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4 Biggest Retirement Myths

The economy has changed the retirement rules, and today’s retirees may be getting out-of-date advice from the pros. We’ve identified four common myths about retirement planning and strategies for success in today’s environment.

Myth #1: $1 Million Will Be Enough

Retirees who use calculators to determine the “magic number” are running out of funds faster than they think. Why? Most calculators take one figure that is seldom predicted accurately (how much they’ll spend every year), and multiply it by another (how long they’ll live). However, this number can only be used as a baseline, not an absolute.

Myth #2: You’ll Spend Less When You’re Older

The idea of reduced spending during retirement has become a mantra … no more commutes, kids to feed or business attire. However, when you take into consideration the rising costs of healthcare as you age, the reality becomes stark. To prepare for that kind of realism, some planners recommend that clients do a test drive year, where they live for 12 months on a reduced, retirement-level budget..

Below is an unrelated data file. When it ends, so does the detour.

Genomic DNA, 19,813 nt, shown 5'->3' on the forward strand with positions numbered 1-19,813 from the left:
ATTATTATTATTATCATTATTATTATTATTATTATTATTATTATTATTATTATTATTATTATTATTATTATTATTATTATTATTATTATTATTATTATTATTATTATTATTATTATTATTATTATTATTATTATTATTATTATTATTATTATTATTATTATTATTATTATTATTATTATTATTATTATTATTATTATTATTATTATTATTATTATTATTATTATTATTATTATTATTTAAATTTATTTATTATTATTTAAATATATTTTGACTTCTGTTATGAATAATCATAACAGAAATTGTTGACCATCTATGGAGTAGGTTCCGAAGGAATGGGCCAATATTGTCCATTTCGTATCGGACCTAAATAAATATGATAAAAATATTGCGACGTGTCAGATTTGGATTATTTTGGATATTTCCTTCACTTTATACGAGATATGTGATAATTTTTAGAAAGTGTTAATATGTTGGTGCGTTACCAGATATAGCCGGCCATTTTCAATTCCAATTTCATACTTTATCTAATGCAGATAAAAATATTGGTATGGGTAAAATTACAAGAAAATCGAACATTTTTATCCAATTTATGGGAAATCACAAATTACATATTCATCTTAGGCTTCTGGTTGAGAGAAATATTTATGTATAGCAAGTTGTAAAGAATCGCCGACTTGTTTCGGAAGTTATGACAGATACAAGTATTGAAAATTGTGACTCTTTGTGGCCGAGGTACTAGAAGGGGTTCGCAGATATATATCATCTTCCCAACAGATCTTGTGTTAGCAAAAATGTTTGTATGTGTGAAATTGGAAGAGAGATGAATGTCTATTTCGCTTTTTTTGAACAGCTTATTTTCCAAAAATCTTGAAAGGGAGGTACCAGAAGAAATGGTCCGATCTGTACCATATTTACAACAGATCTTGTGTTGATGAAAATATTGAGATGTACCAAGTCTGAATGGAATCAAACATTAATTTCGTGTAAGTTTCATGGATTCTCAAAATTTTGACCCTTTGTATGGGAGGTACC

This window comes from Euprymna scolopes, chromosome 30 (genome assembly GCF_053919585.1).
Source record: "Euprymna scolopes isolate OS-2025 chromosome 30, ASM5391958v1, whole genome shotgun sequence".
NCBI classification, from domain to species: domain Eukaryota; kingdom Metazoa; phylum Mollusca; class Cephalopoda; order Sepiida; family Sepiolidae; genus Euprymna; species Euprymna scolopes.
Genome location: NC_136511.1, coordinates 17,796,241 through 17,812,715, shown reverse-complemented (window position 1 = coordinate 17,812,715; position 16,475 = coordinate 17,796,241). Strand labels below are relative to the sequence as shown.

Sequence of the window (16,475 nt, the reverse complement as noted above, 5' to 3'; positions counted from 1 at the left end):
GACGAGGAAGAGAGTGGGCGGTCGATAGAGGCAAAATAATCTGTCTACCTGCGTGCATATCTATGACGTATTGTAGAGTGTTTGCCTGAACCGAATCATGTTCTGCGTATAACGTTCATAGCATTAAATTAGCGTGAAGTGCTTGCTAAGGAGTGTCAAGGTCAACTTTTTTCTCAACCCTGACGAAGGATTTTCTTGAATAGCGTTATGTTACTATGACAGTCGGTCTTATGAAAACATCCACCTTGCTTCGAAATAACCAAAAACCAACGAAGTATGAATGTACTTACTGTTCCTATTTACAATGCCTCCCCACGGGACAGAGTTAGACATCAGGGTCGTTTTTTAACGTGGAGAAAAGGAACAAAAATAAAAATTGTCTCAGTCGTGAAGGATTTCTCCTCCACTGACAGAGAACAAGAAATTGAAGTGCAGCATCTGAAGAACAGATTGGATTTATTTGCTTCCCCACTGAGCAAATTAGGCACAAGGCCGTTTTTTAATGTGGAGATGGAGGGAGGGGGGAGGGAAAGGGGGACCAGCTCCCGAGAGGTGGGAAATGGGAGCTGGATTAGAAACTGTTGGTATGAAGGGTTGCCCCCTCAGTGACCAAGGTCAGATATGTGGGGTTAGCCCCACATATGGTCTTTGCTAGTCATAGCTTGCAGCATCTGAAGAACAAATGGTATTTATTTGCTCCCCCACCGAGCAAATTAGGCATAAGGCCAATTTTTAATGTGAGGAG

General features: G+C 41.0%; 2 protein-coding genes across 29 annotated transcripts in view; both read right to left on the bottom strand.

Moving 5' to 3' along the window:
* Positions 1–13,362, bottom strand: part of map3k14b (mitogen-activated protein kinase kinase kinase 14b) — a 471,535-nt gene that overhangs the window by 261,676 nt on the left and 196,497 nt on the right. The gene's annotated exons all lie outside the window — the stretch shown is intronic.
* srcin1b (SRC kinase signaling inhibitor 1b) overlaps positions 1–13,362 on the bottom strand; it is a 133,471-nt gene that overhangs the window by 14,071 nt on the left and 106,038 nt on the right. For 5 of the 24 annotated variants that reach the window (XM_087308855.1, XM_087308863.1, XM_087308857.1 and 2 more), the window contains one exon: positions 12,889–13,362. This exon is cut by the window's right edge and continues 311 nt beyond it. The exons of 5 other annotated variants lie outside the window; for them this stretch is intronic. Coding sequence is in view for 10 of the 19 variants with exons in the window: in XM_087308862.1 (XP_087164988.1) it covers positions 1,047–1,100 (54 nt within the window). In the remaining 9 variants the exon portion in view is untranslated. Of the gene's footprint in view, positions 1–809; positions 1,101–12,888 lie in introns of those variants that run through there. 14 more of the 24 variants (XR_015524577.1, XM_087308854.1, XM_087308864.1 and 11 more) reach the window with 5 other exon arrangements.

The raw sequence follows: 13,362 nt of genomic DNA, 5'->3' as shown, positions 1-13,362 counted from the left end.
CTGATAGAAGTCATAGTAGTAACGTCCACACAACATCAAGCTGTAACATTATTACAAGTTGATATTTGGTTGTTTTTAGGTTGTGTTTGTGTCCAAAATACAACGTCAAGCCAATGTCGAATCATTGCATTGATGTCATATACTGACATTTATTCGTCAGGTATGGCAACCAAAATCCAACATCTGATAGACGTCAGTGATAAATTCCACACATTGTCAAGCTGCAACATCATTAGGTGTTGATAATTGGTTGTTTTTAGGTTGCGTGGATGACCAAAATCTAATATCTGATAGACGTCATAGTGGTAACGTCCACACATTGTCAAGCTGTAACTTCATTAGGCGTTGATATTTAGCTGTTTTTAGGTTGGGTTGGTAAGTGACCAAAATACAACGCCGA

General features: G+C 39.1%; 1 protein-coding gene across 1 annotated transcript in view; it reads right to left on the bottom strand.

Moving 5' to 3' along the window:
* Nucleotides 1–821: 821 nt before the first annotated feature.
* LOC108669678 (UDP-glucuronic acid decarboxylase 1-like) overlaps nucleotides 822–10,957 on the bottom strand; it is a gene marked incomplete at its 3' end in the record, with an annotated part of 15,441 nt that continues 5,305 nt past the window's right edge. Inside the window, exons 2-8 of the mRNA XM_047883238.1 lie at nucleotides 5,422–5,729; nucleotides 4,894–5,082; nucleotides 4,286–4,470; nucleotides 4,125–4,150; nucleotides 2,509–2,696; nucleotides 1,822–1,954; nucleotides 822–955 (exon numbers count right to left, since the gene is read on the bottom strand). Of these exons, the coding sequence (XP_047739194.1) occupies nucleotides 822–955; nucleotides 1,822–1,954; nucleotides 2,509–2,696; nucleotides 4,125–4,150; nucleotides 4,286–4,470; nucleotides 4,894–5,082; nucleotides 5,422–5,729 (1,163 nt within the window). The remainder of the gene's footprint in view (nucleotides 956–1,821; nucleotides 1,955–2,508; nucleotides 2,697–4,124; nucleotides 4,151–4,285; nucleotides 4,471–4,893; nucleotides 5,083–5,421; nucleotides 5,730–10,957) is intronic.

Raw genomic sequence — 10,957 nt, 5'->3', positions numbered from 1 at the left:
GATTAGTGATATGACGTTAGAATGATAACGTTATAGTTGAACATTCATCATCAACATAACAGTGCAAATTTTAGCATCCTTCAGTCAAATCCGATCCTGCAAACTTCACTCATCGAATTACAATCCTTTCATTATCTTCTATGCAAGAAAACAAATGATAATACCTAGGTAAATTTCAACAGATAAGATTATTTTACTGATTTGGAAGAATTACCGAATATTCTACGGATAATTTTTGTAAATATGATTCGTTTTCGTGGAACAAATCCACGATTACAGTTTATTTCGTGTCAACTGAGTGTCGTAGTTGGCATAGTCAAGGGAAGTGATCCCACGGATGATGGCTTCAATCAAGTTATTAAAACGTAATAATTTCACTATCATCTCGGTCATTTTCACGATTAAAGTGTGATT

Myth #3: Money Lasts Longer if You Move

Surprising to some, a lower housing price tag doesn’t guarantee low overall expenses. Though you may move somewhere with no income tax, the sales tax may be higher, and many communities are considering property tax hikes to meet budget shortfalls.

With so much influx, savvy boomers are looking at these numbers before contemplating a move.

Myth #4: Medicare Will Take Care of You

Many Americans rely on Medicare’s safety net, but many also don’t realize its many coverage limitations. For example, Medicare does not cover routine eye care, dental work and some prescription drugs. In addition, there is no coverage for nursing home and home-health care where an average cost for a private room was more than $75,000 per year in 2010.

Knowing this, many planners recommend that retirees cover what Uncle Sam won’t by utilizing supplemental MediGap insurance (typically runs between $150 and $250 per month), and long-term care insurance which can be purchased well before retirement starts.

Source: SmartMoney, April 2011

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